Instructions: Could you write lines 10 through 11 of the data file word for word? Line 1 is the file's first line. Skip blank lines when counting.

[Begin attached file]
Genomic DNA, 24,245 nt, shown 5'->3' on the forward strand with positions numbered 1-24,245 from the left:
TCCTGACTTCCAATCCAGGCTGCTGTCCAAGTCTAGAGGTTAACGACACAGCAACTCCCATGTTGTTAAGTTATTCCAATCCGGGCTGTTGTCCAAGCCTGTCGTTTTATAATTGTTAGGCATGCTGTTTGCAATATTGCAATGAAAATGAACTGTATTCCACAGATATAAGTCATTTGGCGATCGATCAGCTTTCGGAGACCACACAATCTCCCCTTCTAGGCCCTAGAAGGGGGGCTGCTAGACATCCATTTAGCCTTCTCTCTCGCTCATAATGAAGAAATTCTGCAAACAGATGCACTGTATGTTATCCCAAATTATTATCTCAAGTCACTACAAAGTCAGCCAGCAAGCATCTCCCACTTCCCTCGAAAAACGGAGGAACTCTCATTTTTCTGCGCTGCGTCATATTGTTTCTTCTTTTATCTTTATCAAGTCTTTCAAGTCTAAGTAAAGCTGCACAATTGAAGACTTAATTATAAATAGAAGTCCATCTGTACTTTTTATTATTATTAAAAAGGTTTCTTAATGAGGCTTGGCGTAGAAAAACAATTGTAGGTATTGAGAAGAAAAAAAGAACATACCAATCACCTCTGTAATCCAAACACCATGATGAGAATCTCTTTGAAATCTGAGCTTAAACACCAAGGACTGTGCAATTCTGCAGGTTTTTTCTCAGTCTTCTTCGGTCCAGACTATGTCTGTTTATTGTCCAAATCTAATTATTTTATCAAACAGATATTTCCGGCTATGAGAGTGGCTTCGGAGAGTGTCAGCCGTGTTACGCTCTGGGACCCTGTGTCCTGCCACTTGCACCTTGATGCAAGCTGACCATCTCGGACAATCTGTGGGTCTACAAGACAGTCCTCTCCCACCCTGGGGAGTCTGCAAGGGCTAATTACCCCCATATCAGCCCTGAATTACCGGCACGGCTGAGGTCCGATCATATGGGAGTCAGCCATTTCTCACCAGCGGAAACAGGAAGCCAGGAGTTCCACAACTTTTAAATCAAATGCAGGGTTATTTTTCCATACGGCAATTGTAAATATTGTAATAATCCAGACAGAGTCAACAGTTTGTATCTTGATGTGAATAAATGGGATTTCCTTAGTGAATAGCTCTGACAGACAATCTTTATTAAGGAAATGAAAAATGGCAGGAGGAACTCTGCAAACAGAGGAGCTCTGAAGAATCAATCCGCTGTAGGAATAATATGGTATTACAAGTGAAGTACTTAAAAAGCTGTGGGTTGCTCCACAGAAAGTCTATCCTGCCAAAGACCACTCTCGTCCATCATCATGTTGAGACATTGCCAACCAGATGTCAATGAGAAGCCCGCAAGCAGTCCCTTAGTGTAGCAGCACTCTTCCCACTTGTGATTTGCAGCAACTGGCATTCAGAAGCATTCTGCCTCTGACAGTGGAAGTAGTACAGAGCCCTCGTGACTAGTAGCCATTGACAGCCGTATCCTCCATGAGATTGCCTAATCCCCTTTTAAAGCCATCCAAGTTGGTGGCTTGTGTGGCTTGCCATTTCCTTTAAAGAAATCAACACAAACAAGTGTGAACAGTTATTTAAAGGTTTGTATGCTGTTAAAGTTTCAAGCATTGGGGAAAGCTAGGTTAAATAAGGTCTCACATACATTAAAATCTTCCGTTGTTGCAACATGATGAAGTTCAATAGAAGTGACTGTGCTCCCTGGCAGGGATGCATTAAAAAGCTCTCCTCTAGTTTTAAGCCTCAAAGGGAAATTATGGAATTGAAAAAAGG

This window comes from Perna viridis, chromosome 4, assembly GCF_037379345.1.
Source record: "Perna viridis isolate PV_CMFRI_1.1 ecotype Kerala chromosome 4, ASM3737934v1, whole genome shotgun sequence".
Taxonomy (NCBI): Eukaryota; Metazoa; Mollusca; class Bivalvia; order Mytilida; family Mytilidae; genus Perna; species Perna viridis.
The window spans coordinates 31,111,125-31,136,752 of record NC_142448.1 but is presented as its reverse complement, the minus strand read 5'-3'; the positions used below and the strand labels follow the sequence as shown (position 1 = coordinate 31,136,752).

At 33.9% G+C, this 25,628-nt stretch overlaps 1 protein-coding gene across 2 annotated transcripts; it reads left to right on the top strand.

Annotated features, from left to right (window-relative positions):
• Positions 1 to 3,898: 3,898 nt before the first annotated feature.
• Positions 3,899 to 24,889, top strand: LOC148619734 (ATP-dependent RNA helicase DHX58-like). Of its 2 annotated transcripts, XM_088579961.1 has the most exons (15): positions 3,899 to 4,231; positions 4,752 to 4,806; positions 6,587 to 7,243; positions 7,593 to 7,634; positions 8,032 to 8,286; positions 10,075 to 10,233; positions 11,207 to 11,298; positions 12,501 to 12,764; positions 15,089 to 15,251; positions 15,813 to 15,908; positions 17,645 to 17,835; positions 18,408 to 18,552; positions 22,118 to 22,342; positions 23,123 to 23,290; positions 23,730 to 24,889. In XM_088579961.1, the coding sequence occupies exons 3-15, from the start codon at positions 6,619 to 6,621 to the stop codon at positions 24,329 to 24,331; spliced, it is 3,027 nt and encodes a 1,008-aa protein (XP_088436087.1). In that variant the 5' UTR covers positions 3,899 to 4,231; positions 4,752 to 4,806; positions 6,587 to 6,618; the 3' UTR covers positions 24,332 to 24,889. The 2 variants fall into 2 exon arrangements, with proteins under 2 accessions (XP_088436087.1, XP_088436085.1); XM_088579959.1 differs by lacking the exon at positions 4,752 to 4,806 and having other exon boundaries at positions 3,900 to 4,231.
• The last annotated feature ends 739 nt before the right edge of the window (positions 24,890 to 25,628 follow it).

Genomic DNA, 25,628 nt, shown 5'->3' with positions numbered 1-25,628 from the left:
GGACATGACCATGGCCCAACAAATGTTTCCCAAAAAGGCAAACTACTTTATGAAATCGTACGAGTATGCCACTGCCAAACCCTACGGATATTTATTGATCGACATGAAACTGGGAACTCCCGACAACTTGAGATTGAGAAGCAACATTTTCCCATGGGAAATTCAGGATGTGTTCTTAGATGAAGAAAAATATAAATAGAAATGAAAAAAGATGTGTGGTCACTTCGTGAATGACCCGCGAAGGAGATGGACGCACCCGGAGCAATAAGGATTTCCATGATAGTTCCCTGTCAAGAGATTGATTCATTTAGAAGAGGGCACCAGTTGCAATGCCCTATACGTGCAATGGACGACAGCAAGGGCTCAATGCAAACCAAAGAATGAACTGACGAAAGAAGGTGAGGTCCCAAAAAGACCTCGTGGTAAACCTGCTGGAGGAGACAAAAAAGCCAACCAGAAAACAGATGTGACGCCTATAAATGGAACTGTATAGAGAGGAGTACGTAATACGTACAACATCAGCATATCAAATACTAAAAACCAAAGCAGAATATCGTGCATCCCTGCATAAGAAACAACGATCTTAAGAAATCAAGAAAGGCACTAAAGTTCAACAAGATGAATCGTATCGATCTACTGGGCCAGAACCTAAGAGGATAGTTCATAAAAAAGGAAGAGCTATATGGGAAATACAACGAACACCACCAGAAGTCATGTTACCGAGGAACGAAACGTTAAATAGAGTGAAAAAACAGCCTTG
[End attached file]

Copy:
• Positions 3,899 to 24,889, top strand: LOC148619734 (ATP-dependent RNA helicase DHX58-like). Of its 2 annotated transcripts, XM_088579961.1 has the most exons (15): positions 3,899 to 4,231; positions 4,752 to 4,806; positions 6,587 to 7,243; positions 7,593 to 7,634; positions 8,032 to 8,286; positions 10,075 to 10,233; positions 11,207 to 11,298; positions 12,501 to 12,764; positions 15,089 to 15,251; positions 15,813 to 15,908; positions 17,645 to 17,835; positions 18,408 to 18,552; positions 22,118 to 22,342; positions 23,123 to 23,290; positions 23,730 to 24,889. In XM_088579961.1, the coding sequence occupies exons 3-15, from the start codon at positions 6,619 to 6,621 to the stop codon at positions 24,329 to 24,331; spliced, it is 3,027 nt and encodes a 1,008-aa protein (XP_088436087.1). In that variant the 5' UTR covers positions 3,899 to 4,231; positions 4,752 to 4,806; positions 6,587 to 6,618; the 3' UTR covers positions 24,332 to 24,889. The 2 variants fall into 2 exon arrangements, with proteins under 2 accessions (XP_088436087.1, XP_088436085.1); XM_088579959.1 differs by lacking the exon at positions 4,752 to 4,806 and having other exon boundaries at positions 3,900 to 4,231.
• The last annotated feature ends 739 nt before the right edge of the window (positions 24,890 to 25,628 follow it).